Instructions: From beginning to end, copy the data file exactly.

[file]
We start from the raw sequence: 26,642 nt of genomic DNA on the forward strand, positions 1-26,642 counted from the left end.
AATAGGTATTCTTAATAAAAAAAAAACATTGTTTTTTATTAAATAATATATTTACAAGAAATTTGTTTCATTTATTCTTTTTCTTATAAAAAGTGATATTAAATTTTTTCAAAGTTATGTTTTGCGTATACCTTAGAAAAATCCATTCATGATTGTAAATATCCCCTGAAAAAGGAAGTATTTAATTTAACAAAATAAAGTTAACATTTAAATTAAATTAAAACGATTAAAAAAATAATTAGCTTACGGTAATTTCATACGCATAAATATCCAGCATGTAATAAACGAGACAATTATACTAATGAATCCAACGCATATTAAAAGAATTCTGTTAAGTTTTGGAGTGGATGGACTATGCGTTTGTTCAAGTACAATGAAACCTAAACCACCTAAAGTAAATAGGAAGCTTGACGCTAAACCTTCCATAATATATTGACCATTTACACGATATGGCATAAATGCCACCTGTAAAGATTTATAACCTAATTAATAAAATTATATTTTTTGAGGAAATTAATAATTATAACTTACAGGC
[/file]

We start from the raw sequence: 26,642 nt of genomic DNA on the forward strand, positions 1-26,642 counted from the left end.
AATAGGTATTCTTAATAAAAAAAAAACATTGTTTTTTATTAAATAATATATTTACAAGAAATTTGTTTCATTTATTCTTTTTCTTATAAAAAGTGATATTAAATTTTTTCAAAGTTATGTTTTGCGTATACCTTAGAAAAATCCATTCATGATTGTAAATATCCCCTGAAAAAGGAAGTATTTAATTTAACAAAATAAAGTTAACATTTAAATTAAATTAAAACGATTAAAAAAATAATTAGCTTACGGTAATTTCATACGCATAAATATCCAGCATGTAATAAACGAGACAATTATACTAATGAATCCAACGCATATTAAAAGAATTCTGTTAAGTTTTGGAGTGGATGGACTATGCGTTTGTTCAAGTACAATGAAACCTAAACCACCTAAAGTAAATAGGAAGCTTGACGCTAAACCTTCCATAATATATTGACCATTTACACGATATGGCATAAATGCCACCTGTAAAGATTTATAACCTAATTAATAAAATTATATTTTTTGAGGAAATTAATAATTATAACTTACAGGC